Tumblr, WordPress and Blogger are the platforms most commonly used by the bloggers I read, and I have used all three for some time. WordPress and the late Posterous have been my favourites during the past 4 years. I’m beginning to like Tumblr for the short, random things.

When you set up your blog, do write something in the About page (possibly why you want to blog, maybe what sort of work you do or what your favourite music and foods are – just something that gives readers a sense that you are human.

Don’t worry too much about getting the look of the blog absolutely perfect. Look for a template that you like, choose it and use it. You need some content before you see what it really looks like with your content. Then one rainy day, after you have published some posts, you can have hours of fun with choosing another template or theme. You can change the look without it affecting your content (apart from minor changes to how it might display).

Now you’re ready to blog.

The terror of the clean, blank space

But what do I blog?

Do not panic in the face of that pristine writing space. Get in there! Dirty it up! The world is not going to condemn you to literary purgatory if your grammar is less than proper, your prose more purple than perfect, or if your topic is not the most riveting.

You could simply start by saying why you want to blog, why you are nervous about blogging, perhaps saying something about how it might fit in with your work if you are considering blogging about work. You could write about what you think you will want to cover in future posts. You could write about your weather, what wildlife you can see in your garden, how tiresome the commute home was. Or you could share a picture, or links to videos, or a list of music tracks (please be aware of copyright issues, and don’t use copyright material illegally), or a few links that have caught your attention – and write a few sentences about why, and what relevance they have to you.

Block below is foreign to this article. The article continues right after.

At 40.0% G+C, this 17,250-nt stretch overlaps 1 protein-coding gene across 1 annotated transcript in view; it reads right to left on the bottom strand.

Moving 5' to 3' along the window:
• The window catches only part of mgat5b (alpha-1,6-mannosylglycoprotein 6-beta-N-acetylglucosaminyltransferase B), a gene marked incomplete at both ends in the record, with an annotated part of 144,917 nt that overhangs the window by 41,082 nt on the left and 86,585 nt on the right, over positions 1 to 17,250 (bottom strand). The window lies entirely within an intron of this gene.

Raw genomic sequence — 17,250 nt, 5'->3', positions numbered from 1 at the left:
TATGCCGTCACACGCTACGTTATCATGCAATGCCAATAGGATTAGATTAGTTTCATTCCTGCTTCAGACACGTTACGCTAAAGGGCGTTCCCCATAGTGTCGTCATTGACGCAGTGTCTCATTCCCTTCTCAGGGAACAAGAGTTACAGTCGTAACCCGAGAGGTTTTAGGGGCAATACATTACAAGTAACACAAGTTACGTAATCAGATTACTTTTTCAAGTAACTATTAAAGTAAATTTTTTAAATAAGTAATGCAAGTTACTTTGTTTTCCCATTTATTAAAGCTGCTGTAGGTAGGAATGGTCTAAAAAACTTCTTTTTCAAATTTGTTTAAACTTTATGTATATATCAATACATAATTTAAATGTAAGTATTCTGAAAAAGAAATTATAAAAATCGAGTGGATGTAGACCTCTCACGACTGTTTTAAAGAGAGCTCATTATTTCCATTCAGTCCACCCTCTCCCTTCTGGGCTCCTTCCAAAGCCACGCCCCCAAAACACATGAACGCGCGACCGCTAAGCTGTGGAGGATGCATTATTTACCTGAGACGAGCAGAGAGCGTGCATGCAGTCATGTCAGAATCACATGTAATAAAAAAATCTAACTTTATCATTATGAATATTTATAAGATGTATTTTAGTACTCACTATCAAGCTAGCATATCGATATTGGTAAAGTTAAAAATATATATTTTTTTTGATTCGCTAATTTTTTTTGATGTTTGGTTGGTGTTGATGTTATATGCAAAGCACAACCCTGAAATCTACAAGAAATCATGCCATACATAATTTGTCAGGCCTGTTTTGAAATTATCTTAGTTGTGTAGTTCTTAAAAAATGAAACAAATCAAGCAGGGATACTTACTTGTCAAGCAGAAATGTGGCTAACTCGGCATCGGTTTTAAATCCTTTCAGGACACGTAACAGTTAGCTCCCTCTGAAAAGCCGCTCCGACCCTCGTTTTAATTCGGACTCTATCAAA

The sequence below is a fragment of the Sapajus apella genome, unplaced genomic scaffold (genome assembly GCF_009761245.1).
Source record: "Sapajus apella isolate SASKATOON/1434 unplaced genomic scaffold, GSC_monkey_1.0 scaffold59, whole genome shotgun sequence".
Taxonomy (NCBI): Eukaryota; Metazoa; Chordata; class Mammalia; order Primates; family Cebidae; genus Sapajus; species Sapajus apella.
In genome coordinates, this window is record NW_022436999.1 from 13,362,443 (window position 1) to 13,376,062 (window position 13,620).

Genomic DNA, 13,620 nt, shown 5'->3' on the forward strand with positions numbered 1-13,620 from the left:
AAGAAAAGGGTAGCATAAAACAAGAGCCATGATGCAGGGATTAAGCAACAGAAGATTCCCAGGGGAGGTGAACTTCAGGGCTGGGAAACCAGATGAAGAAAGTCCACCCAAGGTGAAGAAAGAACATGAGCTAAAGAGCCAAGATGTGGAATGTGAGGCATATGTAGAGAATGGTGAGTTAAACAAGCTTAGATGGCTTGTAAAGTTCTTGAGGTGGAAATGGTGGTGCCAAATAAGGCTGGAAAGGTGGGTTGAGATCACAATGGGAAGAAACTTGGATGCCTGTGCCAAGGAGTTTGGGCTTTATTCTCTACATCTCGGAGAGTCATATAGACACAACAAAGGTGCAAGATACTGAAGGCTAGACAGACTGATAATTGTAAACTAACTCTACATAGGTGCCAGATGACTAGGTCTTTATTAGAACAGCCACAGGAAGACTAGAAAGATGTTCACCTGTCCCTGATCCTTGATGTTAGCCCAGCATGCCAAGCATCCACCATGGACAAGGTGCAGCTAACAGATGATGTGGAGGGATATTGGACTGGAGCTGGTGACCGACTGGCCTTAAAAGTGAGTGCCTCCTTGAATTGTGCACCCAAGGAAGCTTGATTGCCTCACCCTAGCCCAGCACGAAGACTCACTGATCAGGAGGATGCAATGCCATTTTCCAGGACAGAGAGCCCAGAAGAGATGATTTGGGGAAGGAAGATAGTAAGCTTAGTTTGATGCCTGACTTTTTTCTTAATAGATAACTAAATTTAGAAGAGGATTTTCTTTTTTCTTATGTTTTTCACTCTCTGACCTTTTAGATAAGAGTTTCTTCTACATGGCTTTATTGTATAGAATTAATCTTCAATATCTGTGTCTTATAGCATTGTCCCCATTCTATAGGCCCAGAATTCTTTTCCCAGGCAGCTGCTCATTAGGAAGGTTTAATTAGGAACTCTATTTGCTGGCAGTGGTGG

If you’re unsure about what you’ve written, publish it privately and invite a friend to read it through before you make it a public post.

Remember, the entire population of the human race is not waiting eagerly to read and criticise what you write. If you get something a bit wrong, the sky will not fall in (usually, unless you publish as a freak super-cell thunderstorm hits, maybe).

So, hit that Publish immediately button. Post it on Twitter, and Facebook, maybe G+ or even LinkedIn. And start planning what you will post next.

And in the next part, I will tackle ‘Carry on blogging.’

Advertisements